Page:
Emerging project to build affordable housing following the Neighbourhood Plan
Community Land Trust
The Rural Urban Synthesis Society (RUSS) is a CLT with the aim of creating sustainable community-led neighbourhoods with affordable housing. The ambitious Church Grove scheme of 33 homes offers self-build opportunities for local people.
|Number of homes||33 affordable units at a range of levels|
|Current Stage||Planning Permission 2018|
How they formed
Founding chair, Kareem Dayes drew on his experience of growing up on Walters Way and living in Sanford Co-op, to gather a community of supporters and raise funds to incorporate a Community Benefit Society in 2009. They built membership, giving anyone the opportunity to become a member of RUSS by buying a £1 share which gives them a vote on the decision making board. Individuals can buy more shares but do not receive more votes. RUSS have an active membership of over 800 members, running education and outreach programmes. The level of organisation has also grown significantly, hiring consultants and employing staff, while continuing to be volunteer-run and maintaining open member meetings.
The group became aware of a vacant site, which had previously been used as a special needs primary school, at Church Grove in 2013 and asked the Council to consider a community-led self-build project. The Council eventually sought a non-profit community-led development partner through an OJEU process which prioritised proposals for their affordability and approach to community involvement. RUSS Community Land Trust (CLT) were selected to enter into a development agreement and 250 year lease in 2016. This arrangement gives the council certainty that the scheme is legally bound to delivering these social outcomes, which gave confidence to take less than best consideration for the site thereby allowing homes to be significantly cheaper than others in the area, whilst their affordability will be protected in perpetuity by the Trust.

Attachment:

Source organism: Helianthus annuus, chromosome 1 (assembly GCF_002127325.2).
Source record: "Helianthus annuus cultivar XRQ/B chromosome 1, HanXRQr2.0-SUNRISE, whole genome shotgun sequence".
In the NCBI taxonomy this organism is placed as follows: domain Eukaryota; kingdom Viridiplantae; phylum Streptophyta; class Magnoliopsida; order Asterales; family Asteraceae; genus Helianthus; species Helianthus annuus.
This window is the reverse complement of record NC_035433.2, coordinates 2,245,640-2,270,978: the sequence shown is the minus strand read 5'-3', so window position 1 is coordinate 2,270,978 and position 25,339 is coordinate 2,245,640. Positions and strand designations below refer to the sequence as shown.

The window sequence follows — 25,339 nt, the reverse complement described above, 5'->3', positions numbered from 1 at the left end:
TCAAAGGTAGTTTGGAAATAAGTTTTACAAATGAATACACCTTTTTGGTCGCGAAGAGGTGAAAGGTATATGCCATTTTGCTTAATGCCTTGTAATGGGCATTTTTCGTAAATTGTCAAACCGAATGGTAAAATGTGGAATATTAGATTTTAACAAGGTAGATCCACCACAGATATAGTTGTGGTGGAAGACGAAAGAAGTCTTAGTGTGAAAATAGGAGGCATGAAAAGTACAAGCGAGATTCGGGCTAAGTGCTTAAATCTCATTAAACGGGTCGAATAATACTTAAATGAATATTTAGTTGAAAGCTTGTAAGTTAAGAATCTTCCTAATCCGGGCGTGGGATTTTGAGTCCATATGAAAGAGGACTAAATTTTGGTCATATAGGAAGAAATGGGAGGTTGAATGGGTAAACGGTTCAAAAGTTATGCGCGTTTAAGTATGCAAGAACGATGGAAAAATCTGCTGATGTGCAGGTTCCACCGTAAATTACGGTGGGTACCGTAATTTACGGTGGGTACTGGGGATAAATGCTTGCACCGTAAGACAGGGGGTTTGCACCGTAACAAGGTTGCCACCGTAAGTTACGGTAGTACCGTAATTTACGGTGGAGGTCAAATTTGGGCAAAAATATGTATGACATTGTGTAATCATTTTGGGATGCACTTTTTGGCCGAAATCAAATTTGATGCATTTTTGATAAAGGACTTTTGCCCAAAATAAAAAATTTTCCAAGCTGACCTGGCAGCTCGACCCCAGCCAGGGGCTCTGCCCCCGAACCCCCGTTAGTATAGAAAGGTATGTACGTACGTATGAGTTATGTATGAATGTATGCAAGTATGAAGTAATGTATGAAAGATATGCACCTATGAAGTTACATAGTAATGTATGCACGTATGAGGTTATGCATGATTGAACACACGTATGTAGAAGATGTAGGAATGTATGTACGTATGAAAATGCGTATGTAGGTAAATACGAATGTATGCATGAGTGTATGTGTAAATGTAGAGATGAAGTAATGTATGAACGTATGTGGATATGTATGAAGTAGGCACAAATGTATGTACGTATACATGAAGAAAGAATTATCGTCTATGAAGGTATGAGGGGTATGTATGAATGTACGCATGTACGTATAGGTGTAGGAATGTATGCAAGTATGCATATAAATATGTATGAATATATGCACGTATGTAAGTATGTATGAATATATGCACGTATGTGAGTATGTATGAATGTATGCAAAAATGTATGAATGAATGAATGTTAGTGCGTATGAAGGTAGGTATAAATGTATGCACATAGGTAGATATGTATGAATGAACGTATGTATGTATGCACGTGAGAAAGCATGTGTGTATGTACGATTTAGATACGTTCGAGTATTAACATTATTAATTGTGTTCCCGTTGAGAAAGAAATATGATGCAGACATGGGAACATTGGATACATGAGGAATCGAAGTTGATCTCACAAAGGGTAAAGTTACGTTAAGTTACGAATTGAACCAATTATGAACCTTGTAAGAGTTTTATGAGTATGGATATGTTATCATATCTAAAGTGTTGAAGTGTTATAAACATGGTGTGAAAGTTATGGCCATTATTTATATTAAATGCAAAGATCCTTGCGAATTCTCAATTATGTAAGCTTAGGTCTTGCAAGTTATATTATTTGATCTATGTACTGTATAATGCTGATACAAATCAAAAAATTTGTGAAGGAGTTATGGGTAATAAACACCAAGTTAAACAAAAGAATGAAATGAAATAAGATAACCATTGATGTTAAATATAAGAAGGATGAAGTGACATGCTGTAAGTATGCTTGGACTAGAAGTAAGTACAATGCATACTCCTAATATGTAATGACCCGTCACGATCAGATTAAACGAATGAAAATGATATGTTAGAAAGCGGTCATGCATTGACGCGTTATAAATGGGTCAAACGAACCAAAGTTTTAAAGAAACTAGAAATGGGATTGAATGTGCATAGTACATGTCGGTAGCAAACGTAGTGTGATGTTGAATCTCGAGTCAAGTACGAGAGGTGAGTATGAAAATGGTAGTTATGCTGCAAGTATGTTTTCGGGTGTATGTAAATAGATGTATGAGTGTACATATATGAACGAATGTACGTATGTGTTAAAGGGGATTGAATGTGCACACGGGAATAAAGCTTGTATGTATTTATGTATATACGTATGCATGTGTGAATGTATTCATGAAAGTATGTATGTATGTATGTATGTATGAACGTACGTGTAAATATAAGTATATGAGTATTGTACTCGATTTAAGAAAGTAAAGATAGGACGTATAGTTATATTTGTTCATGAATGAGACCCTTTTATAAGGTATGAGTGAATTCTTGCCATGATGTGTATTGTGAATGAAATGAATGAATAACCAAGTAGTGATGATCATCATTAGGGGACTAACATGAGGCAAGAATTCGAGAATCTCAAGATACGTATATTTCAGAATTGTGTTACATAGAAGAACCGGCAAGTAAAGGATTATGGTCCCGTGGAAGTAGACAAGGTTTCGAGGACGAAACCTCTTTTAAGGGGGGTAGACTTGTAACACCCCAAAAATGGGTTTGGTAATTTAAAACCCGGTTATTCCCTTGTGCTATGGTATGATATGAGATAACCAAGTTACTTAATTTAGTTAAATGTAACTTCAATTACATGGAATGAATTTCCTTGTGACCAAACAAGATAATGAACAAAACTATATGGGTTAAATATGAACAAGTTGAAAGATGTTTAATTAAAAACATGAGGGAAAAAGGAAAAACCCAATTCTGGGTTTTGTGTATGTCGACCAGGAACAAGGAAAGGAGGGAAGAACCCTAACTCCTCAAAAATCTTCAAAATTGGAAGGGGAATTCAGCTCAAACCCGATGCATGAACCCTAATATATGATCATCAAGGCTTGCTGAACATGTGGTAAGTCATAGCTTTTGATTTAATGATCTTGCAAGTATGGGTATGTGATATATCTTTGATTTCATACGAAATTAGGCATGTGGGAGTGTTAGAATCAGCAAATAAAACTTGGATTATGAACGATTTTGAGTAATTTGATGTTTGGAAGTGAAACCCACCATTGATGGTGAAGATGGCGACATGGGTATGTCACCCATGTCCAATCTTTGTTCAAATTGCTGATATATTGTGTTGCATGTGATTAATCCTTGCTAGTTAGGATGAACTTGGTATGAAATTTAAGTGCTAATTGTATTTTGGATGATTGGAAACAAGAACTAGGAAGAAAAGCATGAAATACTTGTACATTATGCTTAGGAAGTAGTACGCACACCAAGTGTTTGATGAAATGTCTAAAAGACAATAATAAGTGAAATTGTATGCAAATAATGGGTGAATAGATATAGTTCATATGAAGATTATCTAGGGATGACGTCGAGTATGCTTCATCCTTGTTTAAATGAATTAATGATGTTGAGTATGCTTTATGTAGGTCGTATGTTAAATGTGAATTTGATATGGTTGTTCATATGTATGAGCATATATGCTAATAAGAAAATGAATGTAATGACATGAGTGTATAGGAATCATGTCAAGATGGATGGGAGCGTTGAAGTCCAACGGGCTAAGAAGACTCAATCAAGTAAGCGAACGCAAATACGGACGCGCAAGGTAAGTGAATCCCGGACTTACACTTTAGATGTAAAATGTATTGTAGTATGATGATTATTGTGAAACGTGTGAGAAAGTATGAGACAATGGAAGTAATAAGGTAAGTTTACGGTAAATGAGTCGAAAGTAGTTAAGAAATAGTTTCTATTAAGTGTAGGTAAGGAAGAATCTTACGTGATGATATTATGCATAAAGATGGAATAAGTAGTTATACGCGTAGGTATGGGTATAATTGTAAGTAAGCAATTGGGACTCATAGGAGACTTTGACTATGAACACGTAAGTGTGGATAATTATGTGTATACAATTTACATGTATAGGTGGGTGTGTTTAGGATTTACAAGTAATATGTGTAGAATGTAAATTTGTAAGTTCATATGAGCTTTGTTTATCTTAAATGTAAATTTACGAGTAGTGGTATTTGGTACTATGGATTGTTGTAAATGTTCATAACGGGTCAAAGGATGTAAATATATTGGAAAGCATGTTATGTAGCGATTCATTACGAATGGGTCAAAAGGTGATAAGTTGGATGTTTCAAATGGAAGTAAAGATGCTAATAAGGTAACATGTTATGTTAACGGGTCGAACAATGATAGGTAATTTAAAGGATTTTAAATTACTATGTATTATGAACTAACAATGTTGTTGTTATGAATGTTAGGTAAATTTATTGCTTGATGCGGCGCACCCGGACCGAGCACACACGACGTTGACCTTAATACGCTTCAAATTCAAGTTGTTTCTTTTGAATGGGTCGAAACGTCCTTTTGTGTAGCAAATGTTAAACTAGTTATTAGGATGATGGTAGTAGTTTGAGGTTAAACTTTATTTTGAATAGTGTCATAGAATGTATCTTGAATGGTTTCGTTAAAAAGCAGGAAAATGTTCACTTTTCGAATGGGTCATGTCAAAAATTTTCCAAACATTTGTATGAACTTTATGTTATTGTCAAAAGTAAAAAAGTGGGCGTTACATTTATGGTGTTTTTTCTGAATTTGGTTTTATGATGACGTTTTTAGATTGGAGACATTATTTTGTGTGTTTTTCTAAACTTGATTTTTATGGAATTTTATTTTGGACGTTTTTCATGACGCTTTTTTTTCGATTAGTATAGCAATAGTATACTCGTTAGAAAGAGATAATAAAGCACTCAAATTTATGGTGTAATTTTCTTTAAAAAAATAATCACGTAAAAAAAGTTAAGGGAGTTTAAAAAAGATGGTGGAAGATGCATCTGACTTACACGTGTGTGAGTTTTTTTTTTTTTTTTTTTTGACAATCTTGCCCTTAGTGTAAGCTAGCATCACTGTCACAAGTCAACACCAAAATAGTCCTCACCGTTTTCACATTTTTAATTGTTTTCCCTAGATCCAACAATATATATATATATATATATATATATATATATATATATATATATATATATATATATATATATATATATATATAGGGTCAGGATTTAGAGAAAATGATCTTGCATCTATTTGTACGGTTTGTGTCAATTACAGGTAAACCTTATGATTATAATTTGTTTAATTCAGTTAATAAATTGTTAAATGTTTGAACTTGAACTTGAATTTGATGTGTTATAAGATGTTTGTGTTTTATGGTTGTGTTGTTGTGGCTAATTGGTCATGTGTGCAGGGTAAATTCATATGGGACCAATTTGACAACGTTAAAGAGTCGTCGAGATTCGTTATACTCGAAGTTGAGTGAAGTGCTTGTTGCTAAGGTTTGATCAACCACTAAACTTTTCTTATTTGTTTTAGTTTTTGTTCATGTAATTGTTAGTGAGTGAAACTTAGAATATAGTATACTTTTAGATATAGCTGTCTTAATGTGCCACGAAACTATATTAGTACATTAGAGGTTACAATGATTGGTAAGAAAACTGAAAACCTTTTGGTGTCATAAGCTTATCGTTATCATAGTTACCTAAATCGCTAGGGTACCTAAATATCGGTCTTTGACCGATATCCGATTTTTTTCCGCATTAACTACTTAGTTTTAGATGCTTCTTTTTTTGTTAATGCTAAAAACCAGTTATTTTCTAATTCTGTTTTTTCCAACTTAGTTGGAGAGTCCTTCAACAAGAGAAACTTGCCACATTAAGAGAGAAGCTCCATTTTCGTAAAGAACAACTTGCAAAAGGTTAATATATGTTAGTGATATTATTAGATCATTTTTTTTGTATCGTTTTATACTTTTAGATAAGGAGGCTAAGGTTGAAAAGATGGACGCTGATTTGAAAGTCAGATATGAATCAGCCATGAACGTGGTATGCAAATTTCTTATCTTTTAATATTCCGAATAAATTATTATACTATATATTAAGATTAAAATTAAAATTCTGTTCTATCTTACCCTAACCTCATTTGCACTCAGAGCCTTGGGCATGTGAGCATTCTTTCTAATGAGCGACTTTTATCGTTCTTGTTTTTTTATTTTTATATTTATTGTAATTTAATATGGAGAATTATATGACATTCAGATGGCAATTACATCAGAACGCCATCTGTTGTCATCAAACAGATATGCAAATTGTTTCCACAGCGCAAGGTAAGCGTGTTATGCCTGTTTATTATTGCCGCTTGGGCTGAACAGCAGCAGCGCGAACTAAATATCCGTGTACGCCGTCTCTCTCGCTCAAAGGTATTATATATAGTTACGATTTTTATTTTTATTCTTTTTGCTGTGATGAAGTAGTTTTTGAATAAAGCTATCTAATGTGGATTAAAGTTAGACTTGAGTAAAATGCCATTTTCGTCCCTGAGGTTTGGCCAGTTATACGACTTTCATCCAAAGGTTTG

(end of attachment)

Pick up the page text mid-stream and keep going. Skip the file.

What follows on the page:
RUSS received an early stage grant from the GLA to develop their proposals and hire consultants. RUSS worked with Triodos Corporate Finance to set out a viable budget and cash flow forecast. Loan finance from social investors will pay for the construction of the homes and after completion, will be repaid by the residents entering shared equity homes via mortgages they secure. A long-term loan will be required to cover the remainder which will be paid for by the income generated by the properties for rent. Resident assessments are carried out by the Parity Trust, a charity who helps people on low incomes into home ownership. They assess proposed residents’ needs with their ability to raise a deposit and ensure they can sustain mortgage repayments or rent along with bills, service charges and council tax.
Design and Construction
A guiding principle for the organisation is that residents should be involved in the design and construction of the project and create opportunities for project management and building training. After dealing with issues of contamination and flood risk, RUSS received planning permission in 2018 and the project at Church Grove is planned to start on site in 2019. The scheme will include 33 homes which range from one to four bedroom properties as well as a community hall, office and kitchen to accommodate community meetings, performances and childcare. They recently crowdfunded for a self-build community space which will become a sustainable construction demonstration project. Once built, the RUSS School of Community Led Housing will run workshops to pass on their acquired knowledge to others looking to start their own community led housing projects.